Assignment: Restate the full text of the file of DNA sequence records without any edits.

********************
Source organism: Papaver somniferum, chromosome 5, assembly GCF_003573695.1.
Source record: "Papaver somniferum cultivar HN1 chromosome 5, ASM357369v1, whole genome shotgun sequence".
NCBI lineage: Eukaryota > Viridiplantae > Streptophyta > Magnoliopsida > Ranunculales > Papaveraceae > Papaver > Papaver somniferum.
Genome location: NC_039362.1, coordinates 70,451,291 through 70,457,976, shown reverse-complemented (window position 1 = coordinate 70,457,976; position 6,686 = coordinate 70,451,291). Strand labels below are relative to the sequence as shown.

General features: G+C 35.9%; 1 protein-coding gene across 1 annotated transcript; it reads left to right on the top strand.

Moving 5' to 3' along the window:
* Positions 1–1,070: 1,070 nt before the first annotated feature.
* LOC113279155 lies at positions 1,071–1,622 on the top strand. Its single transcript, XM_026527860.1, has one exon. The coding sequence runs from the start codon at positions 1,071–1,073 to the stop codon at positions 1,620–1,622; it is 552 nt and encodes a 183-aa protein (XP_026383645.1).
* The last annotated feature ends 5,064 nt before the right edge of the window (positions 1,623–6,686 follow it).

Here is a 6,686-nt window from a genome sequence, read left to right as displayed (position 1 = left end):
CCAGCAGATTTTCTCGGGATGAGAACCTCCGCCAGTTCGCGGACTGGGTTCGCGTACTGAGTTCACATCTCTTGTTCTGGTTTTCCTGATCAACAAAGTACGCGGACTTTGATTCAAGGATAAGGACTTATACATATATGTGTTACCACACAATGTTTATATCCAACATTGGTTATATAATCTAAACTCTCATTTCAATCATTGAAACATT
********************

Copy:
Source organism: Papaver somniferum, chromosome 5, assembly GCF_003573695.1.
Source record: "Papaver somniferum cultivar HN1 chromosome 5, ASM357369v1, whole genome shotgun sequence".
NCBI lineage: Eukaryota > Viridiplantae > Streptophyta > Magnoliopsida > Ranunculales > Papaveraceae > Papaver > Papaver somniferum.
Genome location: NC_039362.1, coordinates 70,451,291 through 70,457,976, shown reverse-complemented (window position 1 = coordinate 70,457,976; position 6,686 = coordinate 70,451,291). Strand labels below are relative to the sequence as shown.

General features: G+C 35.9%; 1 protein-coding gene across 1 annotated transcript; it reads left to right on the top strand.

Moving 5' to 3' along the window:
* Positions 1–1,070: 1,070 nt before the first annotated feature.
* LOC113279155 lies at positions 1,071–1,622 on the top strand. Its single transcript, XM_026527860.1, has one exon. The coding sequence runs from the start codon at positions 1,071–1,073 to the stop codon at positions 1,620–1,622; it is 552 nt and encodes a 183-aa protein (XP_026383645.1).
* The last annotated feature ends 5,064 nt before the right edge of the window (positions 1,623–6,686 follow it).

Here is a 6,686-nt window from a genome sequence, read left to right as displayed (position 1 = left end):
CCAGCAGATTTTCTCGGGATGAGAACCTCCGCCAGTTCGCGGACTGGGTTCGCGTACTGAGTTCACATCTCTTGTTCTGGTTTTCCTGATCAACAAAGTACGCGGACTTTGATTCAAGGATAAGGACTTATACATATATGTGTTACCACACAATGTTTATATCCAACATTGGTTATATAATCTAAACTCTCATTTCAATCATTGAAACATT